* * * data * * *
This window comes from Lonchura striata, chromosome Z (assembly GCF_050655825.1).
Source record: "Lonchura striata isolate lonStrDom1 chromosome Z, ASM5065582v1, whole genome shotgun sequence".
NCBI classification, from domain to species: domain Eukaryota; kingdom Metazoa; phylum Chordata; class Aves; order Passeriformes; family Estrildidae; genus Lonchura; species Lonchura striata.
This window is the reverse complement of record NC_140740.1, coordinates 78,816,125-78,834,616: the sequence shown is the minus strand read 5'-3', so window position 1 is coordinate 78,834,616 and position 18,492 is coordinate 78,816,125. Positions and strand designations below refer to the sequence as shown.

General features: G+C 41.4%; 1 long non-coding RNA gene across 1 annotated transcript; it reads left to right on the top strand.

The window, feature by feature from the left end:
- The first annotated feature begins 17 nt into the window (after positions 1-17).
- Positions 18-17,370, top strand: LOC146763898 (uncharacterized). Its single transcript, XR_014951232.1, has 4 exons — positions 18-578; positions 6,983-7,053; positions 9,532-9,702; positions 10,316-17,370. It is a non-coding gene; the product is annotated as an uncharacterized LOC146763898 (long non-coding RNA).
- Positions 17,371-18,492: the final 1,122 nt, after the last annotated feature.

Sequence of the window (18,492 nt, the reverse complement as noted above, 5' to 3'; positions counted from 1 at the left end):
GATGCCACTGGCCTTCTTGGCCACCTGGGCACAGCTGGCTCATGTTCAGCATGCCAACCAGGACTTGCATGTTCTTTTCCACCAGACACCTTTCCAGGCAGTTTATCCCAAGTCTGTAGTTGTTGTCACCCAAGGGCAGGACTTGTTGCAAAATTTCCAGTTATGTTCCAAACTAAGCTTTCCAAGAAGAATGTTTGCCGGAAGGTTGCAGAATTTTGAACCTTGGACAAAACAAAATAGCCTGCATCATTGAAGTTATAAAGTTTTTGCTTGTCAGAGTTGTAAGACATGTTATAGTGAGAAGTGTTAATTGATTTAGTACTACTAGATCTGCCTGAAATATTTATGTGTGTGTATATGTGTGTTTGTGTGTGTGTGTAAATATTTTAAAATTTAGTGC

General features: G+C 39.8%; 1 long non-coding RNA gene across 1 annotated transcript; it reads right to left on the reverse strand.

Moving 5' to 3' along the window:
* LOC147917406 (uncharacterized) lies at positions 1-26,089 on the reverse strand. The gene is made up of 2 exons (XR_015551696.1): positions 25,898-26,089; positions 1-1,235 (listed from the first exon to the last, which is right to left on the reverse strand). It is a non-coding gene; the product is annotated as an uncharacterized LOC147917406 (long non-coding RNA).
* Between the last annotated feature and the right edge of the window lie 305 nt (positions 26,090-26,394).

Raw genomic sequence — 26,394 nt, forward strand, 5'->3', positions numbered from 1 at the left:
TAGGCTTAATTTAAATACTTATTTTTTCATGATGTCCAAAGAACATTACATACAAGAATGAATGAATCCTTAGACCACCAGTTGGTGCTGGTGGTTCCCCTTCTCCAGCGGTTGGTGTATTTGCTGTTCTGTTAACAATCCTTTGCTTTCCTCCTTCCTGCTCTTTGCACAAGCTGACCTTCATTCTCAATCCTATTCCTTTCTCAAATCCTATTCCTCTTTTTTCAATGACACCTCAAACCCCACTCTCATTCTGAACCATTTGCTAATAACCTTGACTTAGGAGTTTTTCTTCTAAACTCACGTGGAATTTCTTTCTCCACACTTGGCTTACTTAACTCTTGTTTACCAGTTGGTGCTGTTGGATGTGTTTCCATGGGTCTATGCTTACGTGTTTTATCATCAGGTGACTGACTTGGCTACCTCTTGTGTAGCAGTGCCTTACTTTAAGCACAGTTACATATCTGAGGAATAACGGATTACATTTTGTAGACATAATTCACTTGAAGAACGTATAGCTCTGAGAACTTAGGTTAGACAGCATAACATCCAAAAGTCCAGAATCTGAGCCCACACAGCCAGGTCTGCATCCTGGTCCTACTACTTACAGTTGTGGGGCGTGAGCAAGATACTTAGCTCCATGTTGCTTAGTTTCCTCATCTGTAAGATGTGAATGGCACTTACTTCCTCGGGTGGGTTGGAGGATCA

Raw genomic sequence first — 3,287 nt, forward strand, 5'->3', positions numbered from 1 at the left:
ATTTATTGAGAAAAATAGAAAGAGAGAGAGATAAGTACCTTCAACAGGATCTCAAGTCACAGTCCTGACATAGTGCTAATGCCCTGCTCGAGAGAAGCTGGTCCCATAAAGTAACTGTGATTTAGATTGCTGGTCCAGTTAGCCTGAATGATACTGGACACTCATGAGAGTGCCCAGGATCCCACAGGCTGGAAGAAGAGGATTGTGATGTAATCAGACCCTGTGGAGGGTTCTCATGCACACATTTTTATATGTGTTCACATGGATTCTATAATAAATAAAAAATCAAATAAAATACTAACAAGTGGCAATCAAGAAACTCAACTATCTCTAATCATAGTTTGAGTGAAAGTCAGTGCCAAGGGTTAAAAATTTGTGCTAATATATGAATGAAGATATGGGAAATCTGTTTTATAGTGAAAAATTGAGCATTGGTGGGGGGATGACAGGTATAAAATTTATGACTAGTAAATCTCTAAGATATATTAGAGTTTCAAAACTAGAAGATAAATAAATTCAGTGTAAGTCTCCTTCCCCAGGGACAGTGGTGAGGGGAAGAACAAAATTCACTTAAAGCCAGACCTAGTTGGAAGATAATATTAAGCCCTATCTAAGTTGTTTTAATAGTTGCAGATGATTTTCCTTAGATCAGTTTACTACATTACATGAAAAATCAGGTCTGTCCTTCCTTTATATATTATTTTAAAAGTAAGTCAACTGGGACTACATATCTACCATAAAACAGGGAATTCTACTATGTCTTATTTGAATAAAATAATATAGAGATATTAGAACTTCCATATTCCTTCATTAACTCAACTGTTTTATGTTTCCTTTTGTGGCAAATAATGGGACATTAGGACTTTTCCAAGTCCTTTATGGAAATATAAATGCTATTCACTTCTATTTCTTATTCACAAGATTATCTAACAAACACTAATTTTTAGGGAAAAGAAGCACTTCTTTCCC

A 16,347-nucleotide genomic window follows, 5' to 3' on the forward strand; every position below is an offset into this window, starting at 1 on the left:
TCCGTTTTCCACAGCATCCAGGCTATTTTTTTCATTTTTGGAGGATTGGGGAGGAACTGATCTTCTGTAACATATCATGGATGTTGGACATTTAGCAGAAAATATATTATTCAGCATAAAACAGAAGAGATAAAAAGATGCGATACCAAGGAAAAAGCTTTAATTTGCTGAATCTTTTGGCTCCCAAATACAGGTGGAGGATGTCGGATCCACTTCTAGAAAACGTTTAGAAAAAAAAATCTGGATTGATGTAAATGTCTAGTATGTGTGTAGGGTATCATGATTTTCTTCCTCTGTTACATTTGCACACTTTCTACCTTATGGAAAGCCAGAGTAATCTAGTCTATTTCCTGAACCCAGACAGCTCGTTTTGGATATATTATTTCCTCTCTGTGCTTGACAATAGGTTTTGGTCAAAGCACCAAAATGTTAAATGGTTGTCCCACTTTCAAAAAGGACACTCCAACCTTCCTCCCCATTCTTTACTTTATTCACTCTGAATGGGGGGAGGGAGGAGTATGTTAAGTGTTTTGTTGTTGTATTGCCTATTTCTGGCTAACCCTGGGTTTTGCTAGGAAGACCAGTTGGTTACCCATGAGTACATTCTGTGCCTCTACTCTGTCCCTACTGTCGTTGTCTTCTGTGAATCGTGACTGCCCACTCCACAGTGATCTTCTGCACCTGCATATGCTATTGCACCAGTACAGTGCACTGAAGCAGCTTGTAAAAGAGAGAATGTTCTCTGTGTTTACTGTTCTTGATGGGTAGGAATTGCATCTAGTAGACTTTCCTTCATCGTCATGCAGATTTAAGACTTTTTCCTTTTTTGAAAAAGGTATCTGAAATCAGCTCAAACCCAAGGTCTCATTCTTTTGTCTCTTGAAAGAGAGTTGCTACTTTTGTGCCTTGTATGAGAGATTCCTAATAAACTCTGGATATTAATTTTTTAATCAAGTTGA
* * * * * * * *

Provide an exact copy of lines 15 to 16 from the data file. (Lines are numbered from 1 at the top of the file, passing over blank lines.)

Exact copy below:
* Between the last annotated feature and the right edge of the window lie 305 nt (positions 26,090-26,394).

Raw genomic sequence — 26,394 nt, forward strand, 5'->3', positions numbered from 1 at the left: